In 1939, unknown to the children, Granny had been feeling unwell for some time. Eventually Auntie Annie and Mum persuaded her to have the Doctor come and see her. He wanted her to go to the Western Infirmary in Glasgow and eventually she agreed. We were all a bit upset. She was found to have something wrong in her abdomen and had to have an operation and a stoma. The ‘girls’ were told she might survive for about 6 months. Mum took me once to see her briefly from the ward door, as children weren’t allowed to visit then. Grandaddy was lost without her but Annie, who had no children, looked after him and we spent time at the Toll as did Mary and Kate. Nothing was the same though, without Granny. Eventually she came home and, while not so energetic as before, she coped with things. She no longer got down on her knees to wash the floor and make the chalk design round the edges of the scullery but used a mop instead.
The Doctor was wrong about the 6 months and Granny died in 1949 when she was 83! As the War advanced, and more stuff was rationed, Annie had a tough job keeping them supplied with coal. It was the only means of cooking and they had always been used to having the fire on all year round. The Toll had no gas or electricity, so Annie had to grovel every so often before whoever dealt with the Fuel and plead their case. She was sorely tried sometimes but worked wonders, and I don’t remember them ever being without coal or a load of wood. Grandparents who didn’t buy many clothes or sweeties were a big help to mothers of growing children by handing over some clothing coupons now and again!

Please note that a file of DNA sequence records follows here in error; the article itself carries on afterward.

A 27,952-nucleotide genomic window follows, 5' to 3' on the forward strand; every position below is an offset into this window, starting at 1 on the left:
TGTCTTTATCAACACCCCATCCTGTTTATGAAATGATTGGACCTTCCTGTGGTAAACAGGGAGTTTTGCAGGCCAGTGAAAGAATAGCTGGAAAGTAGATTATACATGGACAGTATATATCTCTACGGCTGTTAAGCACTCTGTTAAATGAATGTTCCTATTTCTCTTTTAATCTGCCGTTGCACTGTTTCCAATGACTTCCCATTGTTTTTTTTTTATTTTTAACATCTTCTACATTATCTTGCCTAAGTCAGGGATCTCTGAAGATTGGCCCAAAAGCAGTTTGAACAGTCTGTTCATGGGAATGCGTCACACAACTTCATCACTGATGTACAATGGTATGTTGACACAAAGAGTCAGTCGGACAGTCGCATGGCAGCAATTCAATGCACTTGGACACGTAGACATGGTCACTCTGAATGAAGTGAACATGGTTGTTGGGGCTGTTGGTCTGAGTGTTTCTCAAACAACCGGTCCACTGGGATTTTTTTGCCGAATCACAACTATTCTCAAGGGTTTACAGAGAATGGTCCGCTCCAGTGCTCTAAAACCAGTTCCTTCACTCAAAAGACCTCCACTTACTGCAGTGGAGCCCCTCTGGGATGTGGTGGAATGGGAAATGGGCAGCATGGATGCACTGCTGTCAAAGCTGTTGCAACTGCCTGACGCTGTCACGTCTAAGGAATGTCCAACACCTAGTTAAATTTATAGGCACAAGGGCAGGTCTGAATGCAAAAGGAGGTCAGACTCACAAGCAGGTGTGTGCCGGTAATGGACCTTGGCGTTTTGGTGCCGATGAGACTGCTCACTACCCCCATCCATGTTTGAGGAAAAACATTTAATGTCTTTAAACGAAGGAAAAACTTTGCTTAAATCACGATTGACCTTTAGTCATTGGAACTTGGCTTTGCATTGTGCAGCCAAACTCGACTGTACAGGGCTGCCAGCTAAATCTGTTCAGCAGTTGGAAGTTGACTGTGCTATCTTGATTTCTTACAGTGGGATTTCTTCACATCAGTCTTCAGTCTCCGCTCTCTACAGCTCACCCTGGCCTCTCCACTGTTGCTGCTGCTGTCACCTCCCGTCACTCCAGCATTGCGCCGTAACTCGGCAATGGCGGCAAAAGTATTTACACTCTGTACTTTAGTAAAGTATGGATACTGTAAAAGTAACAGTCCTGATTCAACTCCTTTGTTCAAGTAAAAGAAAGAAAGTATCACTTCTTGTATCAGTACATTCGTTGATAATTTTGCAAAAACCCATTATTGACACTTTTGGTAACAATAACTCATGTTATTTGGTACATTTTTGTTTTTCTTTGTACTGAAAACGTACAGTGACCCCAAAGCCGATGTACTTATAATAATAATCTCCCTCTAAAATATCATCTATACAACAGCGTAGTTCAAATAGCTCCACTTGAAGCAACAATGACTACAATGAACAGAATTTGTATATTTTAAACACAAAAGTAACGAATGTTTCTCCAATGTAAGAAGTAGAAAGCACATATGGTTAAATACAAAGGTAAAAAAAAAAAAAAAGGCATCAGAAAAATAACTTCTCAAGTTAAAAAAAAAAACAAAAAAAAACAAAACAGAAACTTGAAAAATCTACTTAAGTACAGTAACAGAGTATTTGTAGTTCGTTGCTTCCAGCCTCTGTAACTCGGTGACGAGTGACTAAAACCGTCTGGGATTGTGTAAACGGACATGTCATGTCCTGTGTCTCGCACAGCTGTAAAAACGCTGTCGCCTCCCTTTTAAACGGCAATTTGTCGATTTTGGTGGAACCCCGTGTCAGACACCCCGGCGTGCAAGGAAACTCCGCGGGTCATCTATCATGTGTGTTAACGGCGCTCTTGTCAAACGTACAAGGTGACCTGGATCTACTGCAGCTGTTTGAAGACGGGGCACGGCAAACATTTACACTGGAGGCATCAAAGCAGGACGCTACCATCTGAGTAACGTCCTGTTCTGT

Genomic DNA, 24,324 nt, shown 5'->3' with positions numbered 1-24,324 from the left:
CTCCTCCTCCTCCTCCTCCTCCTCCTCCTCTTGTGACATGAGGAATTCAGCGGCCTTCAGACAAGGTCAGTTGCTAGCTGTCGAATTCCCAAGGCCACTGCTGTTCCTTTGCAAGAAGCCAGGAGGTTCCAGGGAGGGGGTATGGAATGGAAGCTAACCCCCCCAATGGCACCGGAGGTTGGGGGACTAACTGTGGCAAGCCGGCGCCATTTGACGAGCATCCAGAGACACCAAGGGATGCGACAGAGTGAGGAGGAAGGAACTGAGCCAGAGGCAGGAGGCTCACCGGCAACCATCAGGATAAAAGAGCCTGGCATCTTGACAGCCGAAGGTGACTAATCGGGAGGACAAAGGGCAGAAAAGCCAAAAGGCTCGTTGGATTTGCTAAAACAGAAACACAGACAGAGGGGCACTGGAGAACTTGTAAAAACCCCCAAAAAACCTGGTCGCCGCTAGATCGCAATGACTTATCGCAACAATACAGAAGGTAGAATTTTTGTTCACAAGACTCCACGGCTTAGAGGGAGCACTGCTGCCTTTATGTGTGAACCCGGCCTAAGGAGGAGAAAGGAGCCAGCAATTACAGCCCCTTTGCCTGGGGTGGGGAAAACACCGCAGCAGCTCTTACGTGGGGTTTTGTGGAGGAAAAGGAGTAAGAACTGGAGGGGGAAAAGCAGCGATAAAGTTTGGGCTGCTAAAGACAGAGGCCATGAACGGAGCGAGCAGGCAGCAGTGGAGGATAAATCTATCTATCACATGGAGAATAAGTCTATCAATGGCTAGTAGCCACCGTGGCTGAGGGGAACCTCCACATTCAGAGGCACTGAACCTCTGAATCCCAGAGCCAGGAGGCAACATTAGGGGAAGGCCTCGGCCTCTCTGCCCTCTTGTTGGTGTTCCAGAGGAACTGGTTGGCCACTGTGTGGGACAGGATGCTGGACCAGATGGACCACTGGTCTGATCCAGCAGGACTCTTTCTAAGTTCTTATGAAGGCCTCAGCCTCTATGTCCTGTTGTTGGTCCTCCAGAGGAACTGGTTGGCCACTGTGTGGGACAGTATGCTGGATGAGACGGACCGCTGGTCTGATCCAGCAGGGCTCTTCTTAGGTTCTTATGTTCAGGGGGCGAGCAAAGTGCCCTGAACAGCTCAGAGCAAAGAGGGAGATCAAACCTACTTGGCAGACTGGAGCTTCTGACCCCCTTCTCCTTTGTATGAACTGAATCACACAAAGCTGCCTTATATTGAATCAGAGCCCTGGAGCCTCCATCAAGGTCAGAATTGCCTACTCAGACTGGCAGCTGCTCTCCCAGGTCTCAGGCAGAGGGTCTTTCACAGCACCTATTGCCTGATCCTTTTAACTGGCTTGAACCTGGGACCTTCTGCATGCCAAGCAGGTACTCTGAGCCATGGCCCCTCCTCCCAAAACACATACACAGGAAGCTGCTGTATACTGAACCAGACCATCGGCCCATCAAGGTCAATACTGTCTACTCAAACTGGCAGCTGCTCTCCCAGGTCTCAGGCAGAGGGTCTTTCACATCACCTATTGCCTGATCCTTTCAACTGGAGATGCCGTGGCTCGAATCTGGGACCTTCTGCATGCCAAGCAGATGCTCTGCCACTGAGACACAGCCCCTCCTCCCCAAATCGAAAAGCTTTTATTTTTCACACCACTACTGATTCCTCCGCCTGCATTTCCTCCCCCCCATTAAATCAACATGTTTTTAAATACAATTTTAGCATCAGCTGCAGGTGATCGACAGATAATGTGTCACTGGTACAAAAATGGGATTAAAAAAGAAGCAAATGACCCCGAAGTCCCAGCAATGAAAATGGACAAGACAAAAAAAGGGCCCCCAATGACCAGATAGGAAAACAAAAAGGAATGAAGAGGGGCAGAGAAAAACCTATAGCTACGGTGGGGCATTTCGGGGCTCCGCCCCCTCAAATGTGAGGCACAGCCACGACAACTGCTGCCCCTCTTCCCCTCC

Sometime later when I was with Granny one day, she said to me that she was like a bairn now and had to be sorted. Not knowing what she meant I went to the source of all knowledge. Mum told me what a stoma was and what the sorting bit meant. It seemed awful to me but, as Mum said, the alternative was worse. Granny was a strong woman and survived all these years till she became ill and again was in the Western. By then we lived in Greenock and had Ben, a golden retriever. I asked my boss if I could bring him to work with me and he agreed. So while Mum and her sisters were going to Glasgow most days, Ben travelled in the bus to Kilmacolm with me and lay quietly under my desk till lunch time and again till home time. I don’t think anyone but the staff ever knew he was there!
After Granny died the days of the Toll were numbered. Grandaddy couldn’t look after himself, always having depended on his wife. First he stayed with Annie and Bob in Greenock, but he missed the Village so he went to Kate and Stewart and I was able to see him at lunchtime. He just seemed out-of-place. Eventually Kate arranged for him to go into a home at Bridge of Weir and he died peacefully in 1956 shortly before his 89th birthday.
It was the end of an era for the Sinclair family. The Toll House was demolished some years later, which seemed to us to be vandalism as it was one of the few left. Annabel met a member of Kilmacolm Historical Society who said if their Society had been in existence at the time they would certainly have tried to save it. Even though the Bridgend Toll House is no longer there, Annabel and I still hold it in our hearts along with happy memories of all the family and friends who gathered there when we were young.
Death leaves a heartache no one can heal but leaves a memory no one can steal. (Quoted in Life and Work, seen on a headstone somewhere in Ireland.)